The Ahdeb oil field is located in the Mesopotamian Basin of central Iraq within a northwest–southeast-trending anticline. Seven oil-bearing layers exist in the eastern area in the field, but there is only one oil-bearing layer in the western area. This study reveals that the reservoir filling process resulted from the difference in the elements in the petroleum system, the oil generation and migration process, and the formation of the structural trap. Most oils in the field, with pristane/phytane < 1 and a high relative abundance of hopanes exceeding C30, were generated from the Upper Jurassic–Lower Cretaceous Chia Gara Formation, whereas some oils were generated from the Lower Cretaceous Ratawi and Zubair Formations. The mid-Upper Cretaceous reservoirs in the field are composed of lime grainstones, packstones, and wackestones.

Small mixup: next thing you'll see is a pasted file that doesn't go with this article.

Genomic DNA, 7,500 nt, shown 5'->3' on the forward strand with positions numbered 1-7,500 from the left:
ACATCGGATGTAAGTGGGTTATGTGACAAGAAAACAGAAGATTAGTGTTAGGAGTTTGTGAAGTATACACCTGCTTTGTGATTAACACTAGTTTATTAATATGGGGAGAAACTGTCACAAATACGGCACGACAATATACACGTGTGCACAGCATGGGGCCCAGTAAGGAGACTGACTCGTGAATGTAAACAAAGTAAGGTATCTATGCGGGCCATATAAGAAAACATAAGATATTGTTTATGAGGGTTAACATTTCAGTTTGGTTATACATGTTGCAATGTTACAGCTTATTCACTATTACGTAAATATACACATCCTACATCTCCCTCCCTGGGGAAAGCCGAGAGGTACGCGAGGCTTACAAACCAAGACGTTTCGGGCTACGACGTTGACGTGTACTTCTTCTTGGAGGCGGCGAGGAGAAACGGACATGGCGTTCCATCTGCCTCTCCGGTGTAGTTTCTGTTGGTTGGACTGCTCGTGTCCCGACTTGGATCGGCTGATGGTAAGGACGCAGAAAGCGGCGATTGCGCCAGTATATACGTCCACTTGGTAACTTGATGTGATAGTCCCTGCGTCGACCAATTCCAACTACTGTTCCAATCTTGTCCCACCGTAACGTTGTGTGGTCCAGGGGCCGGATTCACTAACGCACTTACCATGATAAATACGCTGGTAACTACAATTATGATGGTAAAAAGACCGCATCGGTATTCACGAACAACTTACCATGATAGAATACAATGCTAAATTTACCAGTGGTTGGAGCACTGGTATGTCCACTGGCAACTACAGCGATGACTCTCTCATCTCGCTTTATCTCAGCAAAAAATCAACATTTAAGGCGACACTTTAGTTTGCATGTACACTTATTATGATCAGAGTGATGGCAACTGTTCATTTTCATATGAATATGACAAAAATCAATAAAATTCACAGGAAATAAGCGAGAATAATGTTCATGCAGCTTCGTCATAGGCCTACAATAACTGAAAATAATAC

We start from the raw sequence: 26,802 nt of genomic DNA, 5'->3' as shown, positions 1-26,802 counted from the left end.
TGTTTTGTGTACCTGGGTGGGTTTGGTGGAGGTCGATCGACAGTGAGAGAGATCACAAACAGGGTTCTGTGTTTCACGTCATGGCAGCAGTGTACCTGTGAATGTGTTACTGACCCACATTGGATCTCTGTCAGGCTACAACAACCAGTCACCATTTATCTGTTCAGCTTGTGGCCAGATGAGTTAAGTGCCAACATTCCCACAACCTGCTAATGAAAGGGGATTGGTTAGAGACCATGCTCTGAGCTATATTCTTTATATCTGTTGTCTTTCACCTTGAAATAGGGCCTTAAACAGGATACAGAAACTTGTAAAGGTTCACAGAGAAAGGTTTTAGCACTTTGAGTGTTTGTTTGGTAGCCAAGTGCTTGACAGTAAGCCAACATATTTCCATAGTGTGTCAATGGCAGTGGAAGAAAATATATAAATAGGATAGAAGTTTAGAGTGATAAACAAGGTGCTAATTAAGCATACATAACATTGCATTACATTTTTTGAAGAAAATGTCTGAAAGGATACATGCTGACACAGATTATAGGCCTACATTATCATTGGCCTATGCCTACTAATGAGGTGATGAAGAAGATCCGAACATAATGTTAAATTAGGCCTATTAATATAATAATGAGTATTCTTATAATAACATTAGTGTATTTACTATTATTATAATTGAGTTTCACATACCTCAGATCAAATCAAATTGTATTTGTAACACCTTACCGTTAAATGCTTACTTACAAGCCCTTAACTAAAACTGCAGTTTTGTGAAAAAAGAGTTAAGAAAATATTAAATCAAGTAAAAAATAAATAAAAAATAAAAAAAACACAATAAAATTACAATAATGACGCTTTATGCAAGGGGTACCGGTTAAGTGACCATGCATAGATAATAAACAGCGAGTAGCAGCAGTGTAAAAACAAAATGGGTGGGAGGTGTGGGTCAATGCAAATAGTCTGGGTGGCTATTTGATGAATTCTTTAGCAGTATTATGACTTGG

The main oil accumulation occurred during the Maastrichtian, coinciding with peak oil generation from the Chia Gara Formation with a 50% transformation ratio from organic matter to oil. The reservoirs of the eastern structural trap in the field were filled with large amounts of medium to heavy oils. After the formation of two structural traps in the western area in the mid-Miocene, oils pre-existing in the second layer of the Khasib Formation in the east began migrating toward the structural traps in the west during the late Miocene, as verified by relatively higher 1-/4-methylcarbazole and 1,8-/2,7-dimethycarbazole ratios of oils in the west than that in the east and residual solid bitumen in the east. The strike-slip fault might also have restricted oil or gas migration during the Miocene, limiting oil accumulation in the west.

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